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Cloooouuuud

Unreal Need Advice Important (advanced questions)

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STORY : I'm 40 years old, thinking about going back into programming after 20 years... I already did some C++ but I don't know the new stuffs C++14,17,20 etc.. I always wanted to learn 3d graphics and it's my passion compared other kind of programming who seem boring to me..but I'm a bit afraid to go study full time C++ and DirectX or OpenGL to become a 3d graphics programmer after I have read the horror story in the game industry, it doesn't seem like a solid career choice and the pay seem low for the difficulty ratio.

I was wondering if C# with Unity wouldn't be a better choice ? try to make a small game of my own and try to sell it and if it doesn't work, I still have my C# for normal programming job like WebDev etc. The things is I can study 10-15hrs a day for like 3 years, but it take a long time to learn C++ and DirectX when its native + the math etc... So what you guys recommend, because I'm starting to see some beautiful looking game made with Unity on Youtube, could be lot easier to create something managed etc and cross-platform too. I know how studio and AAA games are made I have no Illusion I know you can't make Call of Duty or the next Final Fantasy alone so you have to make a smaller game. Here is a few questions  that I have, if you can help me out, it would be greatly appreciated, sorry for my english I'm french from Quebec :

 

1) How hard and how long does it take to develop 1 of the best 3d engine like CryEngine, Unreal, Frostbite etc and how much % of it, 1 person alone can do on his own these days ? Would it be possible for Carmack to code one today and compete or these days it's impossible alone ? or a beginner to create a 3d room with a character moving around like a shooter to show as a portfolio (in native) ?

 

2) Do you consider 3d graphics programming in C++ with Opengl, Directx etc to be harder than more "normal" programming like Webdev with JS or C#, Java etc ? Do you think it require more programming skill because its native, or it's not true anymore since there is complexity in others programming fields ?

 

3) Do you feel that C++ today is becoming slowly bloated or trying to be too much compared others more modern language like C#, Javascript etc ? Would you go as far as saying C++ is obsolete today or more of a niche language for games and advanced system programming (Photoshop, Word, Windows etc) ?

 

4) Do you guys know how large is the gap between Crysis and Unreal engine compared to Unity with C# in term of performance for making good 3d indie games today ? Let's say we make a good 3d game with Unity and C# will it be slow on Smartphone ?

Edited by Cloooouuuud

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1) Game engines I've seen are million+ line beasts. I made one myself, parts of it go back 30 years, it is 325,000 lines + libraries + chrome and I've been working full time for almost 10 years. That said, there are lots of places to start. There are free game engines, or parts of engines you can adopt. Unity is pretty awesome.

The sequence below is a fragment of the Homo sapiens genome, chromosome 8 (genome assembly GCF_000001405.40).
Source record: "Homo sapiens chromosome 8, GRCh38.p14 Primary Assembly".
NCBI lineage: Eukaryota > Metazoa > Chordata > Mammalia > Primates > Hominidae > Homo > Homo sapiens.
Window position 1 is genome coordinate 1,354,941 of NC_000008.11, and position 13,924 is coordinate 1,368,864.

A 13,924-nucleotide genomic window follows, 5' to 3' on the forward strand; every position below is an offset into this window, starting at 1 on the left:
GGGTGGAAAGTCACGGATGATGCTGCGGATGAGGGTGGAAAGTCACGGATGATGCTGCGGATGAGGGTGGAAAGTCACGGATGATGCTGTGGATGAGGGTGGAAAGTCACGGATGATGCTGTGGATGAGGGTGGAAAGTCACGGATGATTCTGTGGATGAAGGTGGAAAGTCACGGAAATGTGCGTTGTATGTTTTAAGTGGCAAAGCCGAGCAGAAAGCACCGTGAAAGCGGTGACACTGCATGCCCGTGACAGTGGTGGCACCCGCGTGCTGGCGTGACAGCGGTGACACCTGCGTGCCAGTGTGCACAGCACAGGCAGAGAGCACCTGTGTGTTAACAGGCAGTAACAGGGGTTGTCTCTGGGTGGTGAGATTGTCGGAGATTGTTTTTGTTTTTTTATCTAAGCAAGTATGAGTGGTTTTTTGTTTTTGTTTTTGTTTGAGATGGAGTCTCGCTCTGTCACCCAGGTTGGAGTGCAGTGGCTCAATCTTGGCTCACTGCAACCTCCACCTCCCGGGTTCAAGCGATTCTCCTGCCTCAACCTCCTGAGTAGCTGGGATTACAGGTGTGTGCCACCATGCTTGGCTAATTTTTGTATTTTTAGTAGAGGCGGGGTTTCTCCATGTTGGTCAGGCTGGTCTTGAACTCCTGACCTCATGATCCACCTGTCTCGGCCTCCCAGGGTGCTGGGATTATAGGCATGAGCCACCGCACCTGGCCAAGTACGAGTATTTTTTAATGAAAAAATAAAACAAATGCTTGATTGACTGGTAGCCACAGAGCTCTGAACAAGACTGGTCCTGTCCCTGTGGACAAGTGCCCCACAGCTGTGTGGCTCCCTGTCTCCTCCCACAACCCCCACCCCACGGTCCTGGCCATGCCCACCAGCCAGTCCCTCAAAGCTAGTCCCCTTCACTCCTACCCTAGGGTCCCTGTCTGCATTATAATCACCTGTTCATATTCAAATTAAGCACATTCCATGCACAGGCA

2) 3D programming is no harder than other programming, the tools however are generally worse and you have to be able to figure out the math.

3) Still using C++ because for games generally you need your code as fast as possible. I've seen a lot of languages come and go over my career - they all do the same thing so pick one you like.

4) Smartphone is a tough platform for 3D, but you can do it with Unity if you like.

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14 hours ago, Cloooouuuud said:

How hard and how long does it take to develop 1 of the best 3d engine like CryEngine, Unreal, Frostbite etc and how much % of it, 1 person alone can do on his own these days

Using a game engine like Unreal or Unity you can get to an acceptable result as fast as a day of tutorials get you. Making a game engine by yourself is a long term but interesting job I do for last 6 years in C++ now. I worked part time at it in my spare time (that is nearly 1 1/2 years of work in fulltime I think) and had an iteration process where I throw code away and started completely from scratch but at least it was/is worth it if you don't want to release a game in a couple of months with that.

There are a lot of topics you need to get about and even more management needed as I posted some answeres here related to engine architecture.

I'm on the track of doing anything on my own so using no third-party libs and even prevent using the STL is my goal and I got very far with that. I've seen a lot of engine projects out there in the wild and most of them just threw some libaries from all arround the net together and called that a game engine while others like Urho3D (free and open source) made a good first look and even Cry Engine and Unrealare open source these days. Feel free to take a look at them.

14 hours ago, Cloooouuuud said:

Do you consider 3d graphics programming in C++ with Opengl, Directx etc to be harder than more "normal" programming

It is but because of the debugging capabilities. You won't see a mesh laying on the GPU as you see a buffer you allocated in your 'normal' program and even Shader programming is a world of itself.

14 hours ago, Cloooouuuud said:

Do you feel that C++ today is becoming slowly bloated or trying to be too much compared others more modern language like C#, Javascript et

It depends; if you are using C++14 + with all that fancy shiny language features, it is bloated of stuff you won't need for a game/engine except for a very slow and memory wasting one. SmartPtr dosen't do memory caching and dosen't prevent memory from fragmentizing while Lambdas are a thing to avoid unless you really know what you are doing.

On the other hand C++ has more capabilities of low-level handling than other languages like Java or C# and this is what makes it such powerfull. I love playing with raw pointers and using templates while in our coding guidelines we highly recommend the C++ 99 standard and rarely use some C++ 11 features to keep anything compatible.

14 hours ago, Cloooouuuud said:

Do you guys know how large is the gap between Crysis and Unreal engine compared to Unity with C# in term of performance

Crysis is almost obsolete and you should avoid using Cry Engine. Unreal and Unity are both capable to run well on limited platforms if you know what you are doing. They don't keep ya away from wasting CPU and memory

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15 hours ago, Cloooouuuud said:

I'm 40 years old, thinking about going back into programming after 20 years...

Hello youngster ;)

Quote

1) How hard and how long does it take to develop 1 of the best 3d engine like CryEngine, Unreal, Frostbite etc and how much % of it, 1 person alone can do on his own these days ? Would it be possible for Carmack to code one today and compete or these days it's impossible alone ? or a beginner to create a 3d room with a character moving around like a shooter to show as a portfolio (in native) ?